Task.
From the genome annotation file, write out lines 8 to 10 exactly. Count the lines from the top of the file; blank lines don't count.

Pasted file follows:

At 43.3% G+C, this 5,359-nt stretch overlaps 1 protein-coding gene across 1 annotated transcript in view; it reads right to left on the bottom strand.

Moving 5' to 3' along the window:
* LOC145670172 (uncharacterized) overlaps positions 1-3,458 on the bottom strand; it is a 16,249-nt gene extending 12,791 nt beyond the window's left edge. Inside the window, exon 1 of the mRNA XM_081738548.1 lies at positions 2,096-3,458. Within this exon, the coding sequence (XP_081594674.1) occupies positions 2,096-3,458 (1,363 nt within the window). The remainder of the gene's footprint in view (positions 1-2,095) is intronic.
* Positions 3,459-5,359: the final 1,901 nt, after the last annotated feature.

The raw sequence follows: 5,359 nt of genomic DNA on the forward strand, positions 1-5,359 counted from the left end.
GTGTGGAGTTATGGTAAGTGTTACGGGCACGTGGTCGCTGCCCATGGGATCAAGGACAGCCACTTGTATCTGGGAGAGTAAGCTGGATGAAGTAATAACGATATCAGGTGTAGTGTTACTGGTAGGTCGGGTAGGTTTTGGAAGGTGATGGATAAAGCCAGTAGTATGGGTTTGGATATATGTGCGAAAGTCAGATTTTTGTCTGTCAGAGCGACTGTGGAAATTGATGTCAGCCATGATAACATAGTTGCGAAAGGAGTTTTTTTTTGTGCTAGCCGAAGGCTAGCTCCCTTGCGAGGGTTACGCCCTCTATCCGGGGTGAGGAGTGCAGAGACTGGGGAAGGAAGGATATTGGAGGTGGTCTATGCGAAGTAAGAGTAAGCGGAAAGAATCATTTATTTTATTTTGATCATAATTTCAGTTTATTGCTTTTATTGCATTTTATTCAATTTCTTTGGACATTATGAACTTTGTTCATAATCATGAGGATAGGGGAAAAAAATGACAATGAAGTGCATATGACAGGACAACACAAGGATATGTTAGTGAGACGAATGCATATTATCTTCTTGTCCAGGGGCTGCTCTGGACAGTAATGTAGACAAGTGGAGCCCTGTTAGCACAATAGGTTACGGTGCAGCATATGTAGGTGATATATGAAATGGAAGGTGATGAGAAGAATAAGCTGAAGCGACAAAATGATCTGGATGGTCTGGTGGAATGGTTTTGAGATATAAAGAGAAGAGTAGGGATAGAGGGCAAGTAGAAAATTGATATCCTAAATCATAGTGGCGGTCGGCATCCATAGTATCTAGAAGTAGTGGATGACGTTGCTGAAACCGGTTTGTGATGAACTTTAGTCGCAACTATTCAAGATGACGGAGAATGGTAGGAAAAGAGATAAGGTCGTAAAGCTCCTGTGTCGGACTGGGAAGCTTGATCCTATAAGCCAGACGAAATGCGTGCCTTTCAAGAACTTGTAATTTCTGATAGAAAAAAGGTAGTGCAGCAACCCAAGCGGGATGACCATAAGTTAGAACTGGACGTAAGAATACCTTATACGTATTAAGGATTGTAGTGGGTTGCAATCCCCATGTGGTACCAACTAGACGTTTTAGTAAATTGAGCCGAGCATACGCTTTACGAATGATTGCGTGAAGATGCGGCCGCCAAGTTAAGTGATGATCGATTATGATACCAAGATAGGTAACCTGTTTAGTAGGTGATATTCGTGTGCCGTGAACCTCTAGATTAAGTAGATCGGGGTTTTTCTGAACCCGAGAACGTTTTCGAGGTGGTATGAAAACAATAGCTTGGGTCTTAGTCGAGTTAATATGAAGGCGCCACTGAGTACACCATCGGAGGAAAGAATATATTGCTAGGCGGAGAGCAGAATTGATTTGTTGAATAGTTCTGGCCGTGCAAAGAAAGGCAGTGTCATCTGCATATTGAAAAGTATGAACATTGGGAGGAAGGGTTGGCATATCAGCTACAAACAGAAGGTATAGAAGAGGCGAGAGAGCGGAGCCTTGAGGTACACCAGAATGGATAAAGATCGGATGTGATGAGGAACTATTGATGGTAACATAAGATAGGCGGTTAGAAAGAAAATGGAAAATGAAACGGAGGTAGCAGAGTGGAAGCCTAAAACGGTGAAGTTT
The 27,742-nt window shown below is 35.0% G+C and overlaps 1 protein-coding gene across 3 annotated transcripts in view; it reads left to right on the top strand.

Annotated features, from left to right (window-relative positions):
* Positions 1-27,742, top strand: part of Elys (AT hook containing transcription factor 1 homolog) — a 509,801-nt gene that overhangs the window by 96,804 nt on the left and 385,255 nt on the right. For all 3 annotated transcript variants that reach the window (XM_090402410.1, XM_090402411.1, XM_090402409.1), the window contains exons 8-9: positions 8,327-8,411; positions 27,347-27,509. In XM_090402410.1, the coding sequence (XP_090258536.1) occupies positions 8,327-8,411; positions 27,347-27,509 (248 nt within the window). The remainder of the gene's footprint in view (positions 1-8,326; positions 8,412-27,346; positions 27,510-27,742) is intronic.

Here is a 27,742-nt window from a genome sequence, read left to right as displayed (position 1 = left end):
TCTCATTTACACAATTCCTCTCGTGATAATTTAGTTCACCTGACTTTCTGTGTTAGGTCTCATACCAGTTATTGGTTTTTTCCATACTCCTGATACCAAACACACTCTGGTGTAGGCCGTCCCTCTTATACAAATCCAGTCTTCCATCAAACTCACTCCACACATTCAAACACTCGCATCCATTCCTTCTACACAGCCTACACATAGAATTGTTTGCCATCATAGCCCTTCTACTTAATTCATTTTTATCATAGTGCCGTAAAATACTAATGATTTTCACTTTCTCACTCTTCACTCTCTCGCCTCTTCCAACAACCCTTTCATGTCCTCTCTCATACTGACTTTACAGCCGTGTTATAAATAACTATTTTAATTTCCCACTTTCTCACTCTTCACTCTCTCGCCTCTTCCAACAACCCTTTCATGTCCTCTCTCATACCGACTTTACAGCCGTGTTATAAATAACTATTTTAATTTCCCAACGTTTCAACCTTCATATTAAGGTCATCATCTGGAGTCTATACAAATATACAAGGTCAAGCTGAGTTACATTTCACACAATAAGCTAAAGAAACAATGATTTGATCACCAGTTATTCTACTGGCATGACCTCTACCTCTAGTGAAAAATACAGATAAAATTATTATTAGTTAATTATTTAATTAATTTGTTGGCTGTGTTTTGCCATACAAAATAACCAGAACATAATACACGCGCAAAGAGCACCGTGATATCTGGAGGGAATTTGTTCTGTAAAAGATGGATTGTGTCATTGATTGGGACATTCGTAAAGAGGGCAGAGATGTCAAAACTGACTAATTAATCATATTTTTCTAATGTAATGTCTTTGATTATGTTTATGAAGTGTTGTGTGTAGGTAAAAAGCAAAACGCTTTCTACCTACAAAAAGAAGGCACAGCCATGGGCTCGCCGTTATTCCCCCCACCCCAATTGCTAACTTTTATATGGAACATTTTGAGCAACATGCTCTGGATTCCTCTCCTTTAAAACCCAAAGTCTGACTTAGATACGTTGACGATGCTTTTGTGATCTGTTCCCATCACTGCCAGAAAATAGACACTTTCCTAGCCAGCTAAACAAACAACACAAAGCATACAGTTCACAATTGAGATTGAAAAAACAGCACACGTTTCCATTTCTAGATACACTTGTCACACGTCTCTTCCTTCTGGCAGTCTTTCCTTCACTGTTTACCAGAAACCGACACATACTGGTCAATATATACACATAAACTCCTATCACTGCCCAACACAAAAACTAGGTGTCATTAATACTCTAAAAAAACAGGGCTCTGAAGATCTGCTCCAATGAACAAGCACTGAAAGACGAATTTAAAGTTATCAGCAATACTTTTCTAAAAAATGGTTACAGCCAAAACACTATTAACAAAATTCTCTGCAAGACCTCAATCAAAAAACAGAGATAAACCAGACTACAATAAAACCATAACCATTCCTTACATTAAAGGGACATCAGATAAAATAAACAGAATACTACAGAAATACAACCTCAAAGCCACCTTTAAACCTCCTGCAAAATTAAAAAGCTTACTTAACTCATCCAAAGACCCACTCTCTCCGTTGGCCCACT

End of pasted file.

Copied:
Annotated features, from left to right (window-relative positions):
* Positions 1-27,742, top strand: part of Elys (AT hook containing transcription factor 1 homolog) — a 509,801-nt gene that overhangs the window by 96,804 nt on the left and 385,255 nt on the right. For all 3 annotated transcript variants that reach the window (XM_090402410.1, XM_090402411.1, XM_090402409.1), the window contains exons 8-9: positions 8,327-8,411; positions 27,347-27,509. In XM_090402410.1, the coding sequence (XP_090258536.1) occupies positions 8,327-8,411; positions 27,347-27,509 (248 nt within the window). The remainder of the gene's footprint in view (positions 1-8,326; positions 8,412-27,346; positions 27,510-27,742) is intronic.

Here is a 27,742-nt window from a genome sequence, read left to right as displayed (position 1 = left end):